Tuesday, September 06, 2005

Hurricane Katrina: Tyranny and the Rule of Law

I kept trying to focus on the rescue efforts and what it meant to us that did not suffer, what lessons we should learn as people, but I see and hear things that are, while understandable, simply beyond reason and logic. I have seen many a poster from the right and the left denouncing the President for not acting sooner to establish federal control, placing men and materials in the state of Louisiana sooner, assisting in the rescue effort earlier and helping to maintain law and order with the use of military forces in the city of New Orleans.

From an historical view point and the Rule of Law, this must be one of the most ironic demands of those who insist that this action should have been taken above and beyond the request of the governor of the state of Louisiana or should have been able to be implaced and ready to go on the land that is the state of Louisiana so to be used as soon as the governor decided that they would be used without first expressly obtaining a writ from the governor. A state in the United States, whose rights are protected by the constitution, whose responsibilities are spelled out as those not expressly given to the federal, centralized government of the United States and where numerous laws enacted thereafter, continue to protect the rights AND the obligations of the state above that of the federal government, even in particular the President of the United States.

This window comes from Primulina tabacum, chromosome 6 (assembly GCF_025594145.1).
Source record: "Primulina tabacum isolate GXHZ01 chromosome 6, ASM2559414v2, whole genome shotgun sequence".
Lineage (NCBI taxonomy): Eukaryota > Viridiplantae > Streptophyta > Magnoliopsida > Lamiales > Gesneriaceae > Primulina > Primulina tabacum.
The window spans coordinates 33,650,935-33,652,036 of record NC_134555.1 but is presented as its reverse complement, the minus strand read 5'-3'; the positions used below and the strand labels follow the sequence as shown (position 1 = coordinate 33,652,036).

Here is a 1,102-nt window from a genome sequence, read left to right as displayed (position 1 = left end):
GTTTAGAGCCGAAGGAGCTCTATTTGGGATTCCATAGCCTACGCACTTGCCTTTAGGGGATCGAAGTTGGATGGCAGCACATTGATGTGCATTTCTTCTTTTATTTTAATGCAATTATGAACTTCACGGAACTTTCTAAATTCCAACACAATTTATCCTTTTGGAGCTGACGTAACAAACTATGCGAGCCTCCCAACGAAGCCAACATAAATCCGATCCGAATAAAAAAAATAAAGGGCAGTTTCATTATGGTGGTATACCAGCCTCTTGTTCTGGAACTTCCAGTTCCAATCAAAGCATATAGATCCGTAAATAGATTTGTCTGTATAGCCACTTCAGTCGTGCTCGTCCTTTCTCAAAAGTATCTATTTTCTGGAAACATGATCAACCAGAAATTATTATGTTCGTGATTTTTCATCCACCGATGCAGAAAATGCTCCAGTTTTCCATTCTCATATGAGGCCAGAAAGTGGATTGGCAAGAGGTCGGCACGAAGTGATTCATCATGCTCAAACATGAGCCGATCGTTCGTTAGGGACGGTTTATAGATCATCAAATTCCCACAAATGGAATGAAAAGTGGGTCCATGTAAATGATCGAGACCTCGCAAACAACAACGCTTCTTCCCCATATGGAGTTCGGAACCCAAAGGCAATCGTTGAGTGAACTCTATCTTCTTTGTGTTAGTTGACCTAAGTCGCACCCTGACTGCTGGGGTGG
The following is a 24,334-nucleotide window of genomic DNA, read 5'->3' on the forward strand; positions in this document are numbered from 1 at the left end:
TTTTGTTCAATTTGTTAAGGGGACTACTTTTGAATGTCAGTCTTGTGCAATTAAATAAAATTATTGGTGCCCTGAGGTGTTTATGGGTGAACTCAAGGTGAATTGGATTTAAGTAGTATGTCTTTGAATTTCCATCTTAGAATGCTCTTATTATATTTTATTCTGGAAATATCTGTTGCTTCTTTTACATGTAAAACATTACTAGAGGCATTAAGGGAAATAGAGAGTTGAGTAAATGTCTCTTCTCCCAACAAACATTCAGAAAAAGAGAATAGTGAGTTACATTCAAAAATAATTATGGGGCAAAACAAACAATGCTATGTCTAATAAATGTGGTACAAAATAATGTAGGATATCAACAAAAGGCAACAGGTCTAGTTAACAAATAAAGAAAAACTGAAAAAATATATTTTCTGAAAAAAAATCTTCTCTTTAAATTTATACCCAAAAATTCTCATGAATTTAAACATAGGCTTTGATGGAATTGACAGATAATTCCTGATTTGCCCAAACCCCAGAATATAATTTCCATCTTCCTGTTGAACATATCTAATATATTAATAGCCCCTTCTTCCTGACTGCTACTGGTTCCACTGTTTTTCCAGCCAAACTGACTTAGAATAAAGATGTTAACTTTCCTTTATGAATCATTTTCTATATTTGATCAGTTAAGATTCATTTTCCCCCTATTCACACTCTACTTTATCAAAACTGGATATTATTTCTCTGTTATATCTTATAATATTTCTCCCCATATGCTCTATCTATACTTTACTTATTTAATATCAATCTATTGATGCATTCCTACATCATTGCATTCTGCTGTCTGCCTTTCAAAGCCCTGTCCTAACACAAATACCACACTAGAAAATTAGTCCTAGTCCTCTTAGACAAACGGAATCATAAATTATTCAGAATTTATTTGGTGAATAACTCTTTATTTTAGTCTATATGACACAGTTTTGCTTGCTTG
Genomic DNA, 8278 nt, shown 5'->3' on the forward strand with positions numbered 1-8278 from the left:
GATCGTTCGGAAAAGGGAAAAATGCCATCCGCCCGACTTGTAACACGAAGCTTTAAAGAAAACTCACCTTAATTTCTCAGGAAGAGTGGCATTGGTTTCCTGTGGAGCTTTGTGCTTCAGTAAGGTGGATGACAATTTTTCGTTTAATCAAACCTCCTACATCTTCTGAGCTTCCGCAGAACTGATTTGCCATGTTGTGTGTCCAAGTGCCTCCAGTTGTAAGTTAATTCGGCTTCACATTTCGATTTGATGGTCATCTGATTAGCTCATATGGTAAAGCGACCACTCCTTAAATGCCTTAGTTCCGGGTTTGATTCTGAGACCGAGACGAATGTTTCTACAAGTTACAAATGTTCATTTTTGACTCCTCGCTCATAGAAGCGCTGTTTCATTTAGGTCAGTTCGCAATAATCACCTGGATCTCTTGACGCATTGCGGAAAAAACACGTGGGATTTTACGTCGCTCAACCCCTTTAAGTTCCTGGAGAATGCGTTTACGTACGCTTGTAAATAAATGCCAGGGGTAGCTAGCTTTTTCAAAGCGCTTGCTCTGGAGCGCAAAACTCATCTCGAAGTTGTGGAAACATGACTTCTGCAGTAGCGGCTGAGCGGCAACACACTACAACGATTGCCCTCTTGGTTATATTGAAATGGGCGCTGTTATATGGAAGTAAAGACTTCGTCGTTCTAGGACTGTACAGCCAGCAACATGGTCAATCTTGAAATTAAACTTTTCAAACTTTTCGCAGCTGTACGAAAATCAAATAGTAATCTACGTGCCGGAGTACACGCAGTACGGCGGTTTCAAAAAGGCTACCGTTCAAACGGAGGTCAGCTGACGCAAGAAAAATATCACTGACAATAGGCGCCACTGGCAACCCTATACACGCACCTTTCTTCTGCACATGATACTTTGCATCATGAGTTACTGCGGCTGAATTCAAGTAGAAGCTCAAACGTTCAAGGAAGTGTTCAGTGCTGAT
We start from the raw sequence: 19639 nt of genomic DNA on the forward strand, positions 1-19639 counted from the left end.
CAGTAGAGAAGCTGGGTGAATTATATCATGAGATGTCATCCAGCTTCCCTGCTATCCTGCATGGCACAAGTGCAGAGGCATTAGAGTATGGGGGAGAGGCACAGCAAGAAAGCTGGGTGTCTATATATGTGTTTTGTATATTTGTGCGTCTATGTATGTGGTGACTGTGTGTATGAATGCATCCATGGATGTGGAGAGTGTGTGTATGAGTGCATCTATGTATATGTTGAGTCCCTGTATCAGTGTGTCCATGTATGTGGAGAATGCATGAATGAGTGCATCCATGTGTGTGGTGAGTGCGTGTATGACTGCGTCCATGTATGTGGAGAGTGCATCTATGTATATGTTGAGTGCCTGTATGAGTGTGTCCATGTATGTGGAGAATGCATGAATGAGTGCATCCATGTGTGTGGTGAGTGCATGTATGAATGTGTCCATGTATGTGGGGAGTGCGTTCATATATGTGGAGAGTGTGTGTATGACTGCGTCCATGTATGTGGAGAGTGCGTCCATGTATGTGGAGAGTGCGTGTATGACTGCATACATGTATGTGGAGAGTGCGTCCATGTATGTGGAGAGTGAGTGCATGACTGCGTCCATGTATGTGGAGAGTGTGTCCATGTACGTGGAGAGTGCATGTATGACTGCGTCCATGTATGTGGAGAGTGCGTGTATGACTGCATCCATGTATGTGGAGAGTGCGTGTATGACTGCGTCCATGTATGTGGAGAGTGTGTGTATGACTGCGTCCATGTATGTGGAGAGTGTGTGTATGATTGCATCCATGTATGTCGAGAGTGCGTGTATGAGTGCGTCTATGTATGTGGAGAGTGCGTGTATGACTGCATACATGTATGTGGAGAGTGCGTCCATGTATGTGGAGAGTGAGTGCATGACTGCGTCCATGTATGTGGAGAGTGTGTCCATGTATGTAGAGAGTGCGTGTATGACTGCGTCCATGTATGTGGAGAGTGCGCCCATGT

The disaster in New Orleans certainly can be blamed on a number of sources: Mother Nature; the levees; the US Army Corp of Engineers; the individual citizens that did not evacuate or were not prepared; the city for not preparing or not identifying the 0.5% risk of a category 5 hurricane (regardless of self congratulatory statements of "I told you so"); the levee not being built to that specification; the governor for not calling an emergency situation sooner and handing it to the federal organizations; the federal organizations for not having a plan big enough to handle the number of evacuees; the department of homeland security for not having FEMA prepared for this size of a disaster despite many discussions of the size and scope of a terrorist event; the problems of logistics for such movement of people and supplies; the struggle to define leadership and roles within the disaster management; but there are some things that you cannot blame on the President though some have tried.